Monday, 08 October 2012

Stewart v. O'Reilly: The Bumble in the Air-Conditioned Auditorium

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The highly-hyped “Rumble in the Air-Conditioned Auditorium” debate on October 6 between Fox News Channel personality Bill O'Reilly and Comedy Central funny man Jon Stewart proved a nearly perfect foil of O'Reilly. 

Stewart demonstrated a thorough knowledge of the left-side of the political debate, together with all its false assumptions, but O'Reilly was unable to offer substantive rebuttals to nearly all of Stewart's points. Stewart's profanity-laced debate performance also brought a few laughs, especially when the 5'7” Stewart had a podium lift installed for the debate against the 6'4” O'Reilly.

Stewart dubbed the Republican/Fox News culture as “Bulls*** Mountain,” and pronounced O'Reilly the “Mayor of Bulls*** Mountain.” Stewart claimed that “We face a deficiency in our problem-solving mechanism. And the reason we face a difficulty in our problem-solving mechanism is that a good portion of this country has created an alternate universe.” Stewart explained of this segment of the Republican worldview that “They believe that a Kenyan, Muslim President has fundamentally changed the relationship between government and the people of this country.”

O'Reilly bizarrely responded with cheesy, hand-held placards, just like Glenn Beck used to do on Fox News.

And the “rumble” turned “bumble” quickly, as the conversation started on the question of PBS funding by the federal government. O'Reilly tried — and failed — to be funny by saying that NPR personality “Bill Moyers needs help, I understand that. But not economically.” Stewart responded by claiming that “The reason we invest in things like Public Television, is that it brings educational programs to communities that would not have them. It's one of the best investments we ever made as a country.” Stewart ridiculed the amount of deficit reduction elimination of PBS-television funding would accomplish: “Second of all, the investment in Public Television is $130 million. $130 million.” (The figure is actually $430 million.)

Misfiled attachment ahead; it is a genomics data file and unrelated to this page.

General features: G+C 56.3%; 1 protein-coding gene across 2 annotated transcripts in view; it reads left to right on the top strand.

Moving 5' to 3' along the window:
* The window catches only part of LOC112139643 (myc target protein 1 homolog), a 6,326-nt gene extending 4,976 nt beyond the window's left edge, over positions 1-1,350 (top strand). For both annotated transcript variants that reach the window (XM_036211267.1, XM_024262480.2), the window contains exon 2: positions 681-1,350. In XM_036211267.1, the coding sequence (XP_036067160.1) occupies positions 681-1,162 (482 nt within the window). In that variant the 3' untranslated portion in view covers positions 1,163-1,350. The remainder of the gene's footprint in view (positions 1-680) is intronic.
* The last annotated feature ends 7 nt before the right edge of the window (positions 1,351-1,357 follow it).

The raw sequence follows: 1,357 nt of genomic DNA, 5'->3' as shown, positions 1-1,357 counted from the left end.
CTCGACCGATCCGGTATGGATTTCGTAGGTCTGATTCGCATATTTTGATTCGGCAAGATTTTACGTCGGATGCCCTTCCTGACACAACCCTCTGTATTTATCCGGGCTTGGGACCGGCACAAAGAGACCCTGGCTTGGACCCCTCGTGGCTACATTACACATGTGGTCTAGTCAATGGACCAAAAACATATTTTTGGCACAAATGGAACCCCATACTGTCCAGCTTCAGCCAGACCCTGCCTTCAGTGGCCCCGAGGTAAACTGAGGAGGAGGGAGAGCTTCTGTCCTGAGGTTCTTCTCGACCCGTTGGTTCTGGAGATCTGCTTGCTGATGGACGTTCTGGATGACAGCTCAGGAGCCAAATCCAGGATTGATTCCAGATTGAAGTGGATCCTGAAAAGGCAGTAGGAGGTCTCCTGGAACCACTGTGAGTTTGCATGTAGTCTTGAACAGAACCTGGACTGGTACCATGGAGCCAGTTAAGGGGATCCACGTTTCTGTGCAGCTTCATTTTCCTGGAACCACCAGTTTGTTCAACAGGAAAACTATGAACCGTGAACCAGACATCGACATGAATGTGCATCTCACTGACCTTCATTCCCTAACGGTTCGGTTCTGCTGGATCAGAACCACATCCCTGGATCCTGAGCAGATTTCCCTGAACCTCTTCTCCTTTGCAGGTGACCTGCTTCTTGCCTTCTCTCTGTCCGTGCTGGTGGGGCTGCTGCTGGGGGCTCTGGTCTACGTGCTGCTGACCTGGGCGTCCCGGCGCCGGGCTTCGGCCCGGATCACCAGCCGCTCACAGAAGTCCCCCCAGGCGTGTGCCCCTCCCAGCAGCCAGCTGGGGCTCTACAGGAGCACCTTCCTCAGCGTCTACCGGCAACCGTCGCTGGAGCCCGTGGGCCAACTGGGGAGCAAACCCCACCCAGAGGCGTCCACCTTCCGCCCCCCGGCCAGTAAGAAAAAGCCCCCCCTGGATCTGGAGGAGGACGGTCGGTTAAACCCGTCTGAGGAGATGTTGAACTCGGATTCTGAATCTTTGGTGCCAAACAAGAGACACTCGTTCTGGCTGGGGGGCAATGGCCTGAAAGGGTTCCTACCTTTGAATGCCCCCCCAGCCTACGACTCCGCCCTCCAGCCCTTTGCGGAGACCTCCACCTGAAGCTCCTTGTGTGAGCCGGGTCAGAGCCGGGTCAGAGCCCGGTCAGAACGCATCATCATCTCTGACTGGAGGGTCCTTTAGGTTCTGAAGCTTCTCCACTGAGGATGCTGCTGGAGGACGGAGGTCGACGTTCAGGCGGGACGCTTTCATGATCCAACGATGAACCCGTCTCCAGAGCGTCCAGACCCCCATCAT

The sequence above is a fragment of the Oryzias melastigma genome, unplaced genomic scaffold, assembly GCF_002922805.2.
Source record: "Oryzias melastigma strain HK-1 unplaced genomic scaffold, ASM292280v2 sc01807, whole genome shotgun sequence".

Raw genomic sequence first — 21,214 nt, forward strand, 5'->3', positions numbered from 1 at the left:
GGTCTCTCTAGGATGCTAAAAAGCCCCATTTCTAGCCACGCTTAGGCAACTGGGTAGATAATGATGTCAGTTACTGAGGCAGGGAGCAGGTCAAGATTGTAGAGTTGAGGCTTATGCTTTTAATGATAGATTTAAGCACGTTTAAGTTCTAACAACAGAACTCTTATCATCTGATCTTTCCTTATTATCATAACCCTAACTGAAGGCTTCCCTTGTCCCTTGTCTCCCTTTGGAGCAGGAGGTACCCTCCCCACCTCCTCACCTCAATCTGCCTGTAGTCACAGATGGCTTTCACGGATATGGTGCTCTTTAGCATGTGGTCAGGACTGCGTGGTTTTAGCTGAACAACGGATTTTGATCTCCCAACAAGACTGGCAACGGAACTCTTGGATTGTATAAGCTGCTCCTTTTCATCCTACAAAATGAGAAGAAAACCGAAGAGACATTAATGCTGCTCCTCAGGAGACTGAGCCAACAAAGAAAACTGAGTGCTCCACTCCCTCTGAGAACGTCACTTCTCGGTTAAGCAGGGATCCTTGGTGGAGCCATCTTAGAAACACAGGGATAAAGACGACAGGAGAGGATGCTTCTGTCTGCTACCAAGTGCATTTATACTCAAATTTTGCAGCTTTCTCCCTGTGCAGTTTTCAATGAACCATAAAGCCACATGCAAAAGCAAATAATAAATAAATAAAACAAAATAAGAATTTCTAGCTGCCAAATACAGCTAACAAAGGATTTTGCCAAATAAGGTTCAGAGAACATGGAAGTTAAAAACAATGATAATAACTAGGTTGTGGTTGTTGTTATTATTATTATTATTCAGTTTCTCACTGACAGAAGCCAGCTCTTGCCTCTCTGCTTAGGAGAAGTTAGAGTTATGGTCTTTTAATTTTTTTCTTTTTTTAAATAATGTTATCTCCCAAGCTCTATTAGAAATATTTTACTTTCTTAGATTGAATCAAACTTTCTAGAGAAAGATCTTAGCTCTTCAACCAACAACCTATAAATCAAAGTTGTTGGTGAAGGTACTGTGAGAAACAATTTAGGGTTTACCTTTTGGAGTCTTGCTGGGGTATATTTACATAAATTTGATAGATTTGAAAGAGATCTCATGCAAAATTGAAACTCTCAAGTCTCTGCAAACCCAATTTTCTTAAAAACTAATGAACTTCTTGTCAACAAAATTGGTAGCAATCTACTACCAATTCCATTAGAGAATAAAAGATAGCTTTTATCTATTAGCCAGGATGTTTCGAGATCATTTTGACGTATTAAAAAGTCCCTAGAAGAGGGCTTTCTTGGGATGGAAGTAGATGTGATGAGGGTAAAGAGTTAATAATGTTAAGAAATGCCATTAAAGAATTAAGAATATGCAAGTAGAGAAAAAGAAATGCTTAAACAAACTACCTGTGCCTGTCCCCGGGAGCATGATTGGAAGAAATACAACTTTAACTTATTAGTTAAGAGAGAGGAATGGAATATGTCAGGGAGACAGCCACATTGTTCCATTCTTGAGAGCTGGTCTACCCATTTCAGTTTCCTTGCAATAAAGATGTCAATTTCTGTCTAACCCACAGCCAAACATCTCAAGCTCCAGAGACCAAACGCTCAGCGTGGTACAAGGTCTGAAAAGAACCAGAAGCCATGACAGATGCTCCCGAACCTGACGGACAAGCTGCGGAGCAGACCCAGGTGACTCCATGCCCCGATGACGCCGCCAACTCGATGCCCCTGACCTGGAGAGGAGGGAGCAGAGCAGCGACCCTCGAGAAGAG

O'Reilly inexplicably had no reply, even though PBS funding in an era of the Internet with millions of channels of programming on YouTube alone is at best redundant. And O'Reilly failed to point out that — while total PBS/NPR funding is tiny in terms of the total deficit — $430 million per year in a deficit of $1.1 trillion — a Congress without the courage to make an easy cut like PBS from the budget will not be able to reform the more expensive entitlement programs that have giant and powerful voting constituencies.